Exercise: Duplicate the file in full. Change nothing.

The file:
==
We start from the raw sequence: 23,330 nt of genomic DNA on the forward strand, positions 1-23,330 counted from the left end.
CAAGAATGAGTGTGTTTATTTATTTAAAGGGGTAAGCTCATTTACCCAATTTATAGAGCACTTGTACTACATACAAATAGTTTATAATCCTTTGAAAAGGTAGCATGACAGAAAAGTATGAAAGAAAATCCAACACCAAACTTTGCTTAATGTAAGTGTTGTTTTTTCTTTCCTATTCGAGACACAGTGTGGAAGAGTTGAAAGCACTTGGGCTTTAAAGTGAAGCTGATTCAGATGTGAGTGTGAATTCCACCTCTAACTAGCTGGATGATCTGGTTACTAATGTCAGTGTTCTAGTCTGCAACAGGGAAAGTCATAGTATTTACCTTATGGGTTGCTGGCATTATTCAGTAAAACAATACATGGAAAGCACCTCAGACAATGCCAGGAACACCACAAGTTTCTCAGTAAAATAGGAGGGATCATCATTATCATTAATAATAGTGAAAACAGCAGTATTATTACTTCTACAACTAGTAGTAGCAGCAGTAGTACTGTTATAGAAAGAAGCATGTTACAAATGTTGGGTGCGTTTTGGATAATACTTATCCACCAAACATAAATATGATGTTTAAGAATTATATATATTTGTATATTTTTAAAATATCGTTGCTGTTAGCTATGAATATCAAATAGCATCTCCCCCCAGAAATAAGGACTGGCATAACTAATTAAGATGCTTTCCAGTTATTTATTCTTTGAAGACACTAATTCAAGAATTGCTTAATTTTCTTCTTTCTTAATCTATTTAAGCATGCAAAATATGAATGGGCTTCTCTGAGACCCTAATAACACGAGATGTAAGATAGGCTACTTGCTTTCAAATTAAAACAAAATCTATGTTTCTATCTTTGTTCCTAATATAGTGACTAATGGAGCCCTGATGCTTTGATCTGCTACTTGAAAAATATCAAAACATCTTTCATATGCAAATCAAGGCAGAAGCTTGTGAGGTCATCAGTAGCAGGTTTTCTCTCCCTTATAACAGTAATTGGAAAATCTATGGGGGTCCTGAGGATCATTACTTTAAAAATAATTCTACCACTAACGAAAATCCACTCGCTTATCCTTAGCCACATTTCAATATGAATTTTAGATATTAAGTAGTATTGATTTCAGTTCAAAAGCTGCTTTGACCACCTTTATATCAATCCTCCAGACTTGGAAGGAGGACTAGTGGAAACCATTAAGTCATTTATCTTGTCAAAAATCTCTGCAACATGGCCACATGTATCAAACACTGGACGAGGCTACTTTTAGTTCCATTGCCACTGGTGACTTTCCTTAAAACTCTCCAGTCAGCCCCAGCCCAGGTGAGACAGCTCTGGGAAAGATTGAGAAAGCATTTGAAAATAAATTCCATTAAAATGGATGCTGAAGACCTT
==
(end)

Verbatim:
We start from the raw sequence: 23,330 nt of genomic DNA on the forward strand, positions 1-23,330 counted from the left end.
CAAGAATGAGTGTGTTTATTTATTTAAAGGGGTAAGCTCATTTACCCAATTTATAGAGCACTTGTACTACATACAAATAGTTTATAATCCTTTGAAAAGGTAGCATGACAGAAAAGTATGAAAGAAAATCCAACACCAAACTTTGCTTAATGTAAGTGTTGTTTTTTCTTTCCTATTCGAGACACAGTGTGGAAGAGTTGAAAGCACTTGGGCTTTAAAGTGAAGCTGATTCAGATGTGAGTGTGAATTCCACCTCTAACTAGCTGGATGATCTGGTTACTAATGTCAGTGTTCTAGTCTGCAACAGGGAAAGTCATAGTATTTACCTTATGGGTTGCTGGCATTATTCAGTAAAACAATACATGGAAAGCACCTCAGACAATGCCAGGAACACCACAAGTTTCTCAGTAAAATAGGAGGGATCATCATTATCATTAATAATAGTGAAAACAGCAGTATTATTACTTCTACAACTAGTAGTAGCAGCAGTAGTACTGTTATAGAAAGAAGCATGTTACAAATGTTGGGTGCGTTTTGGATAATACTTATCCACCAAACATAAATATGATGTTTAAGAATTATATATATTTGTATATTTTTAAAATATCGTTGCTGTTAGCTATGAATATCAAATAGCATCTCCCCCCAGAAATAAGGACTGGCATAACTAATTAAGATGCTTTCCAGTTATTTATTCTTTGAAGACACTAATTCAAGAATTGCTTAATTTTCTTCTTTCTTAATCTATTTAAGCATGCAAAATATGAATGGGCTTCTCTGAGACCCTAATAACACGAGATGTAAGATAGGCTACTTGCTTTCAAATTAAAACAAAATCTATGTTTCTATCTTTGTTCCTAATATAGTGACTAATGGAGCCCTGATGCTTTGATCTGCTACTTGAAAAATATCAAAACATCTTTCATATGCAAATCAAGGCAGAAGCTTGTGAGGTCATCAGTAGCAGGTTTTCTCTCCCTTATAACAGTAATTGGAAAATCTATGGGGGTCCTGAGGATCATTACTTTAAAAATAATTCTACCACTAACGAAAATCCACTCGCTTATCCTTAGCCACATTTCAATATGAATTTTAGATATTAAGTAGTATTGATTTCAGTTCAAAAGCTGCTTTGACCACCTTTATATCAATCCTCCAGACTTGGAAGGAGGACTAGTGGAAACCATTAAGTCATTTATCTTGTCAAAAATCTCTGCAACATGGCCACATGTATCAAACACTGGACGAGGCTACTTTTAGTTCCATTGCCACTGGTGACTTTCCTTAAAACTCTCCAGTCAGCCCCAGCCCAGGTGAGACAGCTCTGGGAAAGATTGAGAAAGCATTTGAAAATAAATTCCATTAAAATGGATGCTGAAGACCTT